My Genealogy Hound

Below is a family biography included in The History of Lawrence County, Missouri published by Goodspeed Publishing Company in 1888.  These biographies are valuable for genealogy research in discovering missing ancestors or filling in the details of a family tree. Family biographies often include far more information than can be found in a census record or obituary.  Details will vary with each biography but will often include the date and place of birth, parent names including mothers' maiden name, name of wife including maiden name, her parents' names, name of children (including spouses if married), former places of residence, occupation details, military service, church and social organization affiliations, and more.  There are often ancestry details included that cannot be found in any other type of genealogical record.

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Pleasant L. Hobbs is the son of Joshua Hobbs and Elizabeth (Smith) Hobbs, and the grandson of Miah Hobbs, who was a farmer in North Carolina. The great-grandfather of Pleasant L. Hobbs was a soldier in the War of the Revolution, and on the maternal side the Smiths were also soldiers in the Revolutionary War. Joshua Hobbs was born in Guilford County, N. C. on the Guilford Court House battlefield, in 1799. To this union with Miss Smith were born three children: Dorcas, Jessie and Pleasant L. Mr. Hobbs moved to Tennessee and settled on a farm in Hawkins County. Both himself and wife spent the latter part of their life with their son Pleasant L. The father lived to be seventy-nine years of age, and was a Whig in the time of that party, but was afterward a Democrat. Pleasant L. Hobbs was born in North Carolina in 1881, and attained his growth on a farm. He secured a common-school education, and in 1853 moved to Lawrence County, Mo., where he purchased land the following year. In 1857 he married Mrs. Minerva J. Davidson, a widow and the daughter of Thomas and Elizabeth (Dougherty) Allen. The Allen family were among the early settlers, and one of the most prominent families in Lawrence County. Thomas Allen was born in Rockingham County, N. C., September 15, 1790, and there lived for many years. He then moved to East Tennessee, settling there when the Indians were so hostile that the settlers were obliged to live in forts. Mr. Allen moved to Lawrence County, Mo., in 1840, and his eldest brother served in the Revolutionary War. Mr. Allen and two brothers were in the Creek War, and his eldest brother was wounded in the battle of Camp Lookout. Mr. Allen was the father of a large family. Several members of the same are now living in this county, and are much respected A few years ago they were all together at a big family dinner. There were 119 children, grandchildren and great-grandchildren. Then by including his own children, the sons-and daughters-in-law, the husbands and wives of his grandchildren, the number ran up to over 150. They formed a procession which was a sight worth seeing, and which will probably never be seen again. Mr. Allen made his home with Mr. Hobbs the latter part of his life. Capt. William B. Allen, an officer in the Mexican War, was the nephew of Thomas Allen, and the son of Gen. Richard H. Allen, of Giles County, Tenn. He fell in the Mexican War while gallantly storming the fortress of Monterey. He was a young man of rare talent and ability. He was highly educated, was a graphic writer and an eloquent orator. He was only twenty-three years old at the time of his death. Mr. and Mrs. Hobbs are the parents of four children: Mary C., William J., Lemuel S. and Nora J. After marriage Mr. Hobbs engaged in farming four miles southwest of Mount Vernon. In his political views Mr. Hobbs is a Greenbacker, and in harmony with the Union Labor party. In 1862 he enlisted in Company C, Fourteenth Missouri Militia, and was in many skirmishes He was in the battles of Prairie Grove, Ark., Mine Creek and Battle of Blue. He was against Price in his raid, and served altogether three years in the war. Mr. Hobbs is a prosperous farmer and a representative citizen, standing high in the community as a man of excellent habits, and who is respected by all. He is a self-made man, having acquired his property by his own exertions, and by the help of his faithful wife, who has faithfully performed her share. Their daughter, Mary C. Hobbs, married Harvey Williams, of this county; William J., is on a cattle ranch in Texas; the remaining two children are at home. John D. Davidson, of Texas, is a son of Mrs. Hobbs by a former marriage. He is a banker and cattle dealer.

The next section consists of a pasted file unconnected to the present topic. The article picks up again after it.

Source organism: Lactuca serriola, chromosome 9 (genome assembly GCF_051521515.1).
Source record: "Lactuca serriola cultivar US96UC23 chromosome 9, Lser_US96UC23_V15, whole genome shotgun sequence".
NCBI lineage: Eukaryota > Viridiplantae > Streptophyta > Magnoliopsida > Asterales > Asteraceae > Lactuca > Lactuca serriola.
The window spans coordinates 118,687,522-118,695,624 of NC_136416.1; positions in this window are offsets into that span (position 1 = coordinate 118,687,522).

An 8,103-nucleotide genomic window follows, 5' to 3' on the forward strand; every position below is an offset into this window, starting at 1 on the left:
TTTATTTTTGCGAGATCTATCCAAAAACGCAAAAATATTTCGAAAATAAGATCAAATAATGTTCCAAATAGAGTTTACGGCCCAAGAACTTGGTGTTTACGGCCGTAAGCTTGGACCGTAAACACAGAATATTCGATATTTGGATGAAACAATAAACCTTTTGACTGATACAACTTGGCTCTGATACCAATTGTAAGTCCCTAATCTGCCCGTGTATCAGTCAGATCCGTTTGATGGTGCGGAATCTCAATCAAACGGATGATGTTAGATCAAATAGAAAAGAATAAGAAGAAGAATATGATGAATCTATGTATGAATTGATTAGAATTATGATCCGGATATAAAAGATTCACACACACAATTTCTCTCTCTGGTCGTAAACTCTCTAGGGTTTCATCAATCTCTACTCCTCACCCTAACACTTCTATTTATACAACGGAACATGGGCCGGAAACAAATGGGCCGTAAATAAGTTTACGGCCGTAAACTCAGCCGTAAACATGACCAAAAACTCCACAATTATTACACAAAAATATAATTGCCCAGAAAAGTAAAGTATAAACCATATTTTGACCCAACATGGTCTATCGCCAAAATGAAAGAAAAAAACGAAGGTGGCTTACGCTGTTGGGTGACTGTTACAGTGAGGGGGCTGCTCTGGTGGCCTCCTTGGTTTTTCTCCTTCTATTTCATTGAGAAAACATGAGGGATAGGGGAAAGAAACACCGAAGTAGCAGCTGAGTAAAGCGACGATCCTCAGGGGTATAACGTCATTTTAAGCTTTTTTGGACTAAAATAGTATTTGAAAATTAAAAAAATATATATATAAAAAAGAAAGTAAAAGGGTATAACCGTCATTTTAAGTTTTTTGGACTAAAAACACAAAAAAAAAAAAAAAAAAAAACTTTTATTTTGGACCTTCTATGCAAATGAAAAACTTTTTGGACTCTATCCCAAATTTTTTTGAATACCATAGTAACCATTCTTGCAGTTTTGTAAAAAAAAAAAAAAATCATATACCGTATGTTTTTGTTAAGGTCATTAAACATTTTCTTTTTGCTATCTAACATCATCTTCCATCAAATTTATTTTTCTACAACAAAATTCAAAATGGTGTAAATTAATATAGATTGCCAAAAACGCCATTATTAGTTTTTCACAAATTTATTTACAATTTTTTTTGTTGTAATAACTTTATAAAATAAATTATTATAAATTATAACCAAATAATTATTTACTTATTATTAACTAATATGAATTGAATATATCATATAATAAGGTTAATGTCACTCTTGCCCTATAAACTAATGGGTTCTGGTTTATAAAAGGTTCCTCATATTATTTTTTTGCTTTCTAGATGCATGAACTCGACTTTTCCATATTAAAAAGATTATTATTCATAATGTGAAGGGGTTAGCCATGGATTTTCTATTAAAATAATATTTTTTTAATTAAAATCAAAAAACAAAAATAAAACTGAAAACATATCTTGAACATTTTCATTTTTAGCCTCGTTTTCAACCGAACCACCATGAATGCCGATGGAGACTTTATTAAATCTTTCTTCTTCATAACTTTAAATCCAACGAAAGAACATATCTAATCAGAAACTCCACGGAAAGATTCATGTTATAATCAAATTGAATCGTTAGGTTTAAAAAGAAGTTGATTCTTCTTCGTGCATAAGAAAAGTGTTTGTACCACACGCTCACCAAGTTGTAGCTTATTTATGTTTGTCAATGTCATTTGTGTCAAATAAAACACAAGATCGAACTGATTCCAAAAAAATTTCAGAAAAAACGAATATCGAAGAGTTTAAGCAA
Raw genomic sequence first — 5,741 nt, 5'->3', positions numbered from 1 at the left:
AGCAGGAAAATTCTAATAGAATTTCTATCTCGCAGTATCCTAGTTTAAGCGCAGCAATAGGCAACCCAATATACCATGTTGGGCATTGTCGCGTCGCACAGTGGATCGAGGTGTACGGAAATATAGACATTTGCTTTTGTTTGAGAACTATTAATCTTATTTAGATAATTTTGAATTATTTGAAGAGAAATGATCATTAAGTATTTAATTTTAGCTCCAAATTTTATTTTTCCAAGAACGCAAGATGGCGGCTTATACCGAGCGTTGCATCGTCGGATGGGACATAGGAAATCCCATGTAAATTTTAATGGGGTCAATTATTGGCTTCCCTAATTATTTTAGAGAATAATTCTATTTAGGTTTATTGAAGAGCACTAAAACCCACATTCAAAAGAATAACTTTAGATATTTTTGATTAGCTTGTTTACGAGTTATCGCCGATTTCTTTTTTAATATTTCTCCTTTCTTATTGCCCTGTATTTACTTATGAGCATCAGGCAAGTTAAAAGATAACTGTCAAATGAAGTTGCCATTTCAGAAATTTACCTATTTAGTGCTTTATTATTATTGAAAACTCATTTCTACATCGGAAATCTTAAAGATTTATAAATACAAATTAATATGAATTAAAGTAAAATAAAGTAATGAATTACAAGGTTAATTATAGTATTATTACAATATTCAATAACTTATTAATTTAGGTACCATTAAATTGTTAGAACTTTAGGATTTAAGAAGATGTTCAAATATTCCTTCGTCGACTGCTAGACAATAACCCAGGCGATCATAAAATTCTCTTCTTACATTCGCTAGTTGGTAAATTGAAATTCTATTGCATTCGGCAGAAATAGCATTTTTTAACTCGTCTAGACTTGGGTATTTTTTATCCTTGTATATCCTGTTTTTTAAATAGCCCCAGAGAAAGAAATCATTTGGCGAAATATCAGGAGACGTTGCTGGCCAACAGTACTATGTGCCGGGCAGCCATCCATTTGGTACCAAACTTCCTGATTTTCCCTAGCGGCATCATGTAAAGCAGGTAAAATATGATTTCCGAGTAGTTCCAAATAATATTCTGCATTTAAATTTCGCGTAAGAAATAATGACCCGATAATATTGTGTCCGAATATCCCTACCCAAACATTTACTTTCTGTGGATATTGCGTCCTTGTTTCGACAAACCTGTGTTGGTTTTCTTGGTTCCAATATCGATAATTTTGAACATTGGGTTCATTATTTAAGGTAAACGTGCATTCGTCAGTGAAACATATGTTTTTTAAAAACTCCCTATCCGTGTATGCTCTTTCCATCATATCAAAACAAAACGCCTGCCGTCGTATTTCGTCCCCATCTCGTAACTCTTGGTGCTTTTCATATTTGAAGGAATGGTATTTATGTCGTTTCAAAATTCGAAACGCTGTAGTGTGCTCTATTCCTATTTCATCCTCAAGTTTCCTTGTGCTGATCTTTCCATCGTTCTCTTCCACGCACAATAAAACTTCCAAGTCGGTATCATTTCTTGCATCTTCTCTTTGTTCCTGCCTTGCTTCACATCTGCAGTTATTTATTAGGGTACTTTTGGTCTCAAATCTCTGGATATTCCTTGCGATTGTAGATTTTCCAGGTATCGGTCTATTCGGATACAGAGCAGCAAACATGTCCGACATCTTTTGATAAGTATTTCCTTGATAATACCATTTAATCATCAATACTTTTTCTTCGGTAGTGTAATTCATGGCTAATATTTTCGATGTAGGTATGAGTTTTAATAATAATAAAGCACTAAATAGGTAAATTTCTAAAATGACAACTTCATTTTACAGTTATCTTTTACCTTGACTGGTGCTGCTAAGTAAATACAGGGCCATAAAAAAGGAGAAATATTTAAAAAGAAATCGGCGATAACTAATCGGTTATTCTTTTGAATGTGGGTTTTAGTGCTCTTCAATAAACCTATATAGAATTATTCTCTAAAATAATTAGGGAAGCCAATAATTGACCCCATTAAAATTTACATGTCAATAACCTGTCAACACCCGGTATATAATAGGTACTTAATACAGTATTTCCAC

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This family biography is one of 272 biographies included in The History of Lawrence County, Missouri published in 1888.  For the complete description, click here: Lawrence County, Missouri History, Genealogy, and Maps

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